For a brand to operate in a way that supports women, it is almost impossible to work as fast as the bigger companies do. Therefore they are mostly smaller and more expensive. When a company like Boohoo takes on a feministic attitude, they are praised for a fight that has really been worked on by other companies.

Making money from a fight

Is it really feminism when money is a bigger goal than creating a more equal world? 

Then there is the issue of money being made from a fight for equality. Katie Martell, a marketing consultant and feminist, once said: “If you’re not ready to hold your company up to the standards of feminism, don’t exploit feminism in your marketing.” Evidently, it has not always been received with pleasure that big companies use a fight for women’s rights to generate profit. It is almost profane for a big movement against injustice such as feminism to be taken over by a company to use as a marketing tool. It raises the question of whether an addition to a battle of injustice means anything if it is born out of commercialization. Is it really feminism when money is a bigger goal than creating a more equal world? 

Changing the image of feminism

Even though there is some relevant criticism, companies do contribute to the cause of feminism in a way. The term ‘feminism’ has not always been received as a positive term. And today still, the term faces some issues in its preconception. When popular brands take on the concept of feminism and create positively received products, they can add some positivity to the concept. Big brands often operate problematically, but they are able to do something not everybody else has the power to do: Making feminism more trendy.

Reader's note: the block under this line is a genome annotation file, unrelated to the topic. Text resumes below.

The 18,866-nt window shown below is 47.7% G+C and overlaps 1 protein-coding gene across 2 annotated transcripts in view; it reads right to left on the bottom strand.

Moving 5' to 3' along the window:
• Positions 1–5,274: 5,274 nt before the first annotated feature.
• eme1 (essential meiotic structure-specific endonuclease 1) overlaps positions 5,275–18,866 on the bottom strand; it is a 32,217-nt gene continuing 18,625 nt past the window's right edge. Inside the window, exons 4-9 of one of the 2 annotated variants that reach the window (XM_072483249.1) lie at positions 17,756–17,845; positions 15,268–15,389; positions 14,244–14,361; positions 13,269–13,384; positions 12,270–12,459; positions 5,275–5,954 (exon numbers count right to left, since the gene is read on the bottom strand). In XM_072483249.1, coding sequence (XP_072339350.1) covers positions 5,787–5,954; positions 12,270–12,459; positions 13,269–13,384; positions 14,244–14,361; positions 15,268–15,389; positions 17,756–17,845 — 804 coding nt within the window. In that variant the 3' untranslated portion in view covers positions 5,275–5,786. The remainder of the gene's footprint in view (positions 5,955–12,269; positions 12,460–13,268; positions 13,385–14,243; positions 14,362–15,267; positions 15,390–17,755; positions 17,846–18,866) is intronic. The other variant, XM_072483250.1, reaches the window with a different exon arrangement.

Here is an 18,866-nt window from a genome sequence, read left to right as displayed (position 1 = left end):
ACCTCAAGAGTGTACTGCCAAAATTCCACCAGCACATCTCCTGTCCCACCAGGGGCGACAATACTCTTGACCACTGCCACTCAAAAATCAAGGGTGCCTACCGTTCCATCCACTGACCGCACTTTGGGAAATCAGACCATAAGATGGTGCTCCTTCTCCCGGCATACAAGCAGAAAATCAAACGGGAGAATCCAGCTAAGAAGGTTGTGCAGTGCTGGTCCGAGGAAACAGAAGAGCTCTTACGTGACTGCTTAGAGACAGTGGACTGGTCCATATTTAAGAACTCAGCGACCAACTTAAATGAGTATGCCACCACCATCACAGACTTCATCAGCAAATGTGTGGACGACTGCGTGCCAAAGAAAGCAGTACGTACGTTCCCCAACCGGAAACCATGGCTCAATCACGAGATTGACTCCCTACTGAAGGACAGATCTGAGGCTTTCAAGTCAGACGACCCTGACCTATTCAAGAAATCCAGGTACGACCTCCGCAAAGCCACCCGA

Feminism as a trend might sound a bit peculiar, but feminism as something obscure might be even more harmful.

When feminism becomes a hype, you can argue that a lot of money meant to go towards the movement ends up in the wrong places. But without this positive attention, the battle might be stuck with a small group of people and never become widespread among a bigger part of society. And maybe those people reached by companies such as Boohoo and IvyPark are more needed than we think. Feminism as a trend might sound a bit peculiar, but feminism as something obscure might be even more harmful.

A marketing tool contributing to society

Feminism shouldn’t just be used as a marketing strategy, it should be embedded in the core values of a company.

The battle for gender equality is one that will certainly not be resolved by fast fashion brands releasing a feminism-related campaign. It is always good to hold companies to a standard when they are trying to claim a position in a movement. However, some fights might be more dependent on marketing strategies from big brands than we think. Companies using their popularity to promote feminism can add something positive too. Hopefully, in the future, feminism can be trendy without hypocrisy. Big brands have a responsibility to match their actions with their feminist collections, they should walk the talk. Feminism shouldn’t just be used as a marketing strategy, it should be embedded in the core values of a company. When those things come together, it is time for us to praise the right brands. 


Cover: ya_blue_co via shutterstock

Edited by: Yili Char